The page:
Databases and SQL



For the SQL lessons, we will use the SQLite relational database management system, which comes pre-installed on most operating systems. While these instructions are specific to SQLite, most other database management systems (e.g. MySQL, Oracle, PostGreSQL) have similar functions for loading data and performing basic operations.

First, download and install SQLite if it is not already installed on your operating system:

  • Windows: Download the SQLite program.
  • Mac OS X: sqlite3 comes pre-installed on Mac OS X.
  • Linux: sqlite3 comes pre-installed on Linux.

Create a directory where you will carry out the exercises for this lesson, and change to it using the cd command. Download the file survey.db into this directory.

$ mkdir swc_sql 
$ cd swc_sql
$ wget

First, load the example database into SQLite. On the shell command line, type

sqlite3 survey.db

This command instructs SQLite to load the database in the survey.db file.

You should see something like the following.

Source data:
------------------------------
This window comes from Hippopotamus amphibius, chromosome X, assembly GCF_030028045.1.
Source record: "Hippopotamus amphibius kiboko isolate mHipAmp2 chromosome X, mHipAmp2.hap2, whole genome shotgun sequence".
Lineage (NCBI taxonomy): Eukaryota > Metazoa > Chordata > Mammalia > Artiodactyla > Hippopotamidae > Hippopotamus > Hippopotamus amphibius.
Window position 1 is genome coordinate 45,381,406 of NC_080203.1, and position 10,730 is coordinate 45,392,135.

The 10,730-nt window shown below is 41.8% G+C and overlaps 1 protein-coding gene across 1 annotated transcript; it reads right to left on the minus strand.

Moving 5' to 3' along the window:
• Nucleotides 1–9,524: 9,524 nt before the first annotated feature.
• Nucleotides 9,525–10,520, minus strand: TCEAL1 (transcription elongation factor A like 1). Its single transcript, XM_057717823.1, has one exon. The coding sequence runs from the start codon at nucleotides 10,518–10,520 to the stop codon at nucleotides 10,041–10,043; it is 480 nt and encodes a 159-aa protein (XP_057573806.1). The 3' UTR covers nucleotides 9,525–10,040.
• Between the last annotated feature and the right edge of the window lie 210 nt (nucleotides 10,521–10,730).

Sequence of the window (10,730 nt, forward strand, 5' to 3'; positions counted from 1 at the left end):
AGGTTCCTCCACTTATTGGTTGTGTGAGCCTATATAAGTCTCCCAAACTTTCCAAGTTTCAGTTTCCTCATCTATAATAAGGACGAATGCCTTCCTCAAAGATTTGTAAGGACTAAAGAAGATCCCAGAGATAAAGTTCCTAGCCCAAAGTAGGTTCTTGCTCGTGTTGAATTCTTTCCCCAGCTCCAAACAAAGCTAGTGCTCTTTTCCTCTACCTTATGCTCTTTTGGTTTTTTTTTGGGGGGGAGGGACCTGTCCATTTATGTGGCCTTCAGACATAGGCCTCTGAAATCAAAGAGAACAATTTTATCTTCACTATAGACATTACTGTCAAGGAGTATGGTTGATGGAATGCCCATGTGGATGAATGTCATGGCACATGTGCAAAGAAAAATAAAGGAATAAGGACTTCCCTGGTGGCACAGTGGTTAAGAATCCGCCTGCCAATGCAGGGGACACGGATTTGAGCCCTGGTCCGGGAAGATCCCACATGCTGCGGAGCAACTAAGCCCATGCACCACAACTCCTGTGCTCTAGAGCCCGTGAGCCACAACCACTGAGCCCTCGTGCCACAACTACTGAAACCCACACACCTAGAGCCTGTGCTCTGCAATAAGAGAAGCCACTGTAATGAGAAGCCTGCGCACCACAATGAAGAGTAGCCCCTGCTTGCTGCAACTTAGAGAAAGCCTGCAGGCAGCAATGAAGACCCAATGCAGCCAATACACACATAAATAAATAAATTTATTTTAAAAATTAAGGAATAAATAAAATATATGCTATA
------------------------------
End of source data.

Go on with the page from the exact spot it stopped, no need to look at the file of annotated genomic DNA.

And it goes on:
SQLite version 3.8.8 2015-01-16 12:08:06
Enter ".help" for usage hints.

For a list of useful system commands, enter .help.

All SQLite-specific commands are prefixed with a . to distinguish them from SQL commands. Type .tables to list the tables in the database.

sqlite> .tables
Person   Site     Survey   Visited

Type the following SQL SELECT command. This SELECT statement selects all (*) rows from the Site table.

select * from Site;

Complete your SQL statement with a semicolon.

sqlite> select * from Site;

You can change some SQLite settings to make the output easier to read. First, set the output mode to display left-aligned columns. Then turn on the display of column headers.

sqlite> .mode column
sqlite> .header on
sqlite> select * from Site;
name        lat         long
----------  ----------  ----------
DR-1        -49.85      -128.57
DR-3        -47.15      -126.72
MSK-4       -48.87      -123.4

To exit SQLite and return to the shell command line, you can use either .quit or .exit.